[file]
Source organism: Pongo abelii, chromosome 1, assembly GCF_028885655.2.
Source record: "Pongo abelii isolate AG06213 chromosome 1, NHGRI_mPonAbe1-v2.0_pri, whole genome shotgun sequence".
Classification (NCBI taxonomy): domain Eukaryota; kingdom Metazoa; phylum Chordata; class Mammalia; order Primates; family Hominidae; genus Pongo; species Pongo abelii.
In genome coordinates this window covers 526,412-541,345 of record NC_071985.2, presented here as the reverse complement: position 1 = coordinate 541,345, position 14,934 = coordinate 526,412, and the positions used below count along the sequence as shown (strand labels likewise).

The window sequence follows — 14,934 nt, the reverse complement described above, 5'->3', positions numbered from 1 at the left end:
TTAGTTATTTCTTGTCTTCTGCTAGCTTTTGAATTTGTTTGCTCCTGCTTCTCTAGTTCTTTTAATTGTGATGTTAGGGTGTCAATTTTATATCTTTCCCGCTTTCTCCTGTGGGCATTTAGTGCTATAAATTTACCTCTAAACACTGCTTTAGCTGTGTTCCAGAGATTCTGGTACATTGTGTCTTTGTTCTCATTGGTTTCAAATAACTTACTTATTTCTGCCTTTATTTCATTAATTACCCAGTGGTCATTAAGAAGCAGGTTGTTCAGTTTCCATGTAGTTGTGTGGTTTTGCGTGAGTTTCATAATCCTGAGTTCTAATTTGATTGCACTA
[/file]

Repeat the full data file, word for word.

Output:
Source organism: Pongo abelii, chromosome 1, assembly GCF_028885655.2.
Source record: "Pongo abelii isolate AG06213 chromosome 1, NHGRI_mPonAbe1-v2.0_pri, whole genome shotgun sequence".
Classification (NCBI taxonomy): domain Eukaryota; kingdom Metazoa; phylum Chordata; class Mammalia; order Primates; family Hominidae; genus Pongo; species Pongo abelii.
In genome coordinates this window covers 526,412-541,345 of record NC_071985.2, presented here as the reverse complement: position 1 = coordinate 541,345, position 14,934 = coordinate 526,412, and the positions used below count along the sequence as shown (strand labels likewise).

The window sequence follows — 14,934 nt, the reverse complement described above, 5'->3', positions numbered from 1 at the left end:
TTAGTTATTTCTTGTCTTCTGCTAGCTTTTGAATTTGTTTGCTCCTGCTTCTCTAGTTCTTTTAATTGTGATGTTAGGGTGTCAATTTTATATCTTTCCCGCTTTCTCCTGTGGGCATTTAGTGCTATAAATTTACCTCTAAACACTGCTTTAGCTGTGTTCCAGAGATTCTGGTACATTGTGTCTTTGTTCTCATTGGTTTCAAATAACTTACTTATTTCTGCCTTTATTTCATTAATTACCCAGTGGTCATTAAGAAGCAGGTTGTTCAGTTTCCATGTAGTTGTGTGGTTTTGCGTGAGTTTCATAATCCTGAGTTCTAATTTGATTGCACTA